While in the midst of the Fourth of July season, it's easy to imagine what the quintessential activities associated with it would be: grilling and other "flammable" outdoor fun.
But, as an even more critical part of the 101 Critical Days of Summer, the midsummer days present their own challenges to safety with barbecues and some risky outdoor activities. Many preventable mishaps impact service members' operational readiness during this time.
Starting with grilling, according to the Naval Safety Center (NSC), while thankfully there have been no fatalities resulting from grilling accidents from fiscal year 2007-2011, there have been 49 mishaps involving Sailors and Marines. The victims of these mishaps spent nearly 80 days in the hospital, losing 384 work days, and spending 470 days on light duty.
The emphasis on these statistics, according to NSC, is that many of them could be easily prevented. From a presentation on grilling safety by NSC, here are two case reports on how accidents occurred: one incident involved someone who used gasoline to help ignite the grill. It exploded and burned him from his waist to his neck and arms. In another incident, this time involving a gas grill, the electric spark igniter didn't work. Gas was allowed to flow for approximately 30 seconds and the mishap victim used a cigarette lighter to start the grill resulting in an explosion.
It can be obviously noted that a lot of the activities involving grilling and fire involve simple common sense in order to prevent mishaps. Gas and charcoal grills should never be used indoors: even if a fire does not spread, a potentially deadly buildup of carbon monoxide and other gases can occur.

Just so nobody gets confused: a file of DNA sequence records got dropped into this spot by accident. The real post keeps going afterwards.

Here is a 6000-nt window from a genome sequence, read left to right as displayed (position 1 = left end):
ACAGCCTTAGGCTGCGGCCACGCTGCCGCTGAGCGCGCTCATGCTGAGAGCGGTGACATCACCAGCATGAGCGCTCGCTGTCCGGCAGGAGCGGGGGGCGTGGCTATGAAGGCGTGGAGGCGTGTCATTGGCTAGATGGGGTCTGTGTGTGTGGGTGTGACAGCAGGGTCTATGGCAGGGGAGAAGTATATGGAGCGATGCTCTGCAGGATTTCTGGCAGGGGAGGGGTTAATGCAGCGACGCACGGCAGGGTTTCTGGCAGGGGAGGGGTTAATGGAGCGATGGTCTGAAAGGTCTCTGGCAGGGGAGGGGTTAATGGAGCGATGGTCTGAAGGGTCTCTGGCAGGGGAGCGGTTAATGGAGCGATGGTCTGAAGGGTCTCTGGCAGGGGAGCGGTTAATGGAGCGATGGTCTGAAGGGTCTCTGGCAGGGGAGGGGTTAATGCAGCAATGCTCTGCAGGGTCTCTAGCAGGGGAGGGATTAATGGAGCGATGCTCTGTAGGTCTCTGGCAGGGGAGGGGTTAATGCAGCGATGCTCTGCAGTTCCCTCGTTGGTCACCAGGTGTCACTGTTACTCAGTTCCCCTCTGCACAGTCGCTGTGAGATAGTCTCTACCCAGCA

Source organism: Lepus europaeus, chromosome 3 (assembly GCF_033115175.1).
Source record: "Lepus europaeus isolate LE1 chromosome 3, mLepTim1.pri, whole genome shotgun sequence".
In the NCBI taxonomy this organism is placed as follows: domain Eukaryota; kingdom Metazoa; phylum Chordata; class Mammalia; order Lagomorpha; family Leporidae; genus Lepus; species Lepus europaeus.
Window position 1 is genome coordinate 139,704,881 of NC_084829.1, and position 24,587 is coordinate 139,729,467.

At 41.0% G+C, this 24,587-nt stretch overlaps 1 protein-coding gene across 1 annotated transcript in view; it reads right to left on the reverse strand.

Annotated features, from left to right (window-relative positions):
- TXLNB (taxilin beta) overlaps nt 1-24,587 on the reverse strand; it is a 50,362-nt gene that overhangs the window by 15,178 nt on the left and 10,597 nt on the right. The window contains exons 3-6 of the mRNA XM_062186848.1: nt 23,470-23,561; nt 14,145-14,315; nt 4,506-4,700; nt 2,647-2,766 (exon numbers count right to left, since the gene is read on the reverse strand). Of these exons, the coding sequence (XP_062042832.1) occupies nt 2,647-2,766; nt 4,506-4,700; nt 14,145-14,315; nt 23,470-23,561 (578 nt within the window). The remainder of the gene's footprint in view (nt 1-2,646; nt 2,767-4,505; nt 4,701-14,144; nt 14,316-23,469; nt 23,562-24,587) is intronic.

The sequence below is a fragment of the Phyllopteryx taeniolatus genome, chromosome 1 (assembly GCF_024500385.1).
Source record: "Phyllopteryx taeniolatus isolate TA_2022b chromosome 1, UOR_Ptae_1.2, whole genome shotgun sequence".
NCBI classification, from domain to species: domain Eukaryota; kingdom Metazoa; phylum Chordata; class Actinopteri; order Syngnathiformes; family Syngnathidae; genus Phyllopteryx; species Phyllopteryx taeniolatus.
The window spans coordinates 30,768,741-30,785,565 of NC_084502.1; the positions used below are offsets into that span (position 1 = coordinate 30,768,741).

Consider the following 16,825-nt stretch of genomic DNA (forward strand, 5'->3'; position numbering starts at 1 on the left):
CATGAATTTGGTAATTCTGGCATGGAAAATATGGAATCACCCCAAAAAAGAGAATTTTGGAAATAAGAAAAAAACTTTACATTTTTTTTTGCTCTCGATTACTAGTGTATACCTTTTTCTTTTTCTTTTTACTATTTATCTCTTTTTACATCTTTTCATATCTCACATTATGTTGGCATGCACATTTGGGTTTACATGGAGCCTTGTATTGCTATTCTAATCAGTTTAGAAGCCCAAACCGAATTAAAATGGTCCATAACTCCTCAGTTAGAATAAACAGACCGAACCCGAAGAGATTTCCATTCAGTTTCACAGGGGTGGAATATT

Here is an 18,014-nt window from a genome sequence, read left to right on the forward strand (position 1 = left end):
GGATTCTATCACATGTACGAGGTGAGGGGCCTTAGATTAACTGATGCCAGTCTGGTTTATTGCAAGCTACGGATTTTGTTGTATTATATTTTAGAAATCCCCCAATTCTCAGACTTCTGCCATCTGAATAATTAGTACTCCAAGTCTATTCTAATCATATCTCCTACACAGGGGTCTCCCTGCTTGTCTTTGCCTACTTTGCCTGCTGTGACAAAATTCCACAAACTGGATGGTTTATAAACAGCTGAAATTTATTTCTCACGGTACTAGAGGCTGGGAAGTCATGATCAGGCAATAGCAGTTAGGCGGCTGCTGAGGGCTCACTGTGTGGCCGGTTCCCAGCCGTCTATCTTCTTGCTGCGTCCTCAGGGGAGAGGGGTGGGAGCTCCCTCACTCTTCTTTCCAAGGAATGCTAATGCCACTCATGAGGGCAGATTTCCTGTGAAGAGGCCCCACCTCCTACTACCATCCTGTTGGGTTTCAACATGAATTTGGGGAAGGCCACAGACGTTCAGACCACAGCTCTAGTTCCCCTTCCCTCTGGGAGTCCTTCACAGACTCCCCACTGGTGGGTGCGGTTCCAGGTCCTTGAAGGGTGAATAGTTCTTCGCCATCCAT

To prevent fire spreading, according to the NSC, keep the grill at least 10 feet away from siding, decks and railings. Keep it out from under eaves and overhanging branches. As noted earlier, gasoline should never be used to help start a charcoal grill; use only an instructed amount of lighter fluid and never apply lighter fluid to hot or already ignited coals as it can cause a dangerous flare up.
One major aspect of fire safety involves the most vulnerable amongst a group: children. Always maintain an at least three-foot safety radius around grills, and do not let children or pets enter that area. To further avoid possible accidents involving children, set up grills outside of high foot-traffic areas.
Another popular activity that poses a risk for everyone involved is the use of fireworks. If one chooses to use fireworks this summer, first make sure they are even legal in the area in which you live. With regards to Naval District Washington (NDW), Maryland, D.C. and Virginia all have very strict laws regarding the purchase or use of fireworks: all three jurisdictions prohibit the sale or use of aerial fireworks or firecrackers (those that leave the ground such as bottle rockets or mortars, or those which actively explode).
According to the Consumer Product Safety Commission, that does not mean, however, that those that are legal are not without risks of their own: sparklers, for instance, burn at temperatures approaching 2,000 degrees hot enough to melt gold. Sparklers and similar spark-emitting devices like fountains can quickly ignite combustible material and cause serious burns.
No matter the type, if one chooses to use fireworks this season, keep these things in mind: Never place any part of your body directly over a fireworks device when lighting the fuse, back up to a safe distance immediately after lighting fireworks, never try to re-light or pick up fireworks that have not ignited fully, and never point or throw fireworks at another person.
If you keep these tips in mind while you're stoking the flames this Fourth of July season, it is possible to keep the season both safe and fun.
For more information on grilling safety, visit the Naval Safety Center at http://www.public.navy.mil/navsafecen and for more information on firework/outdoor safety visit the Consumer Product Safety Commission at http://www.cpsc.gov/info/ fireworks/index.html.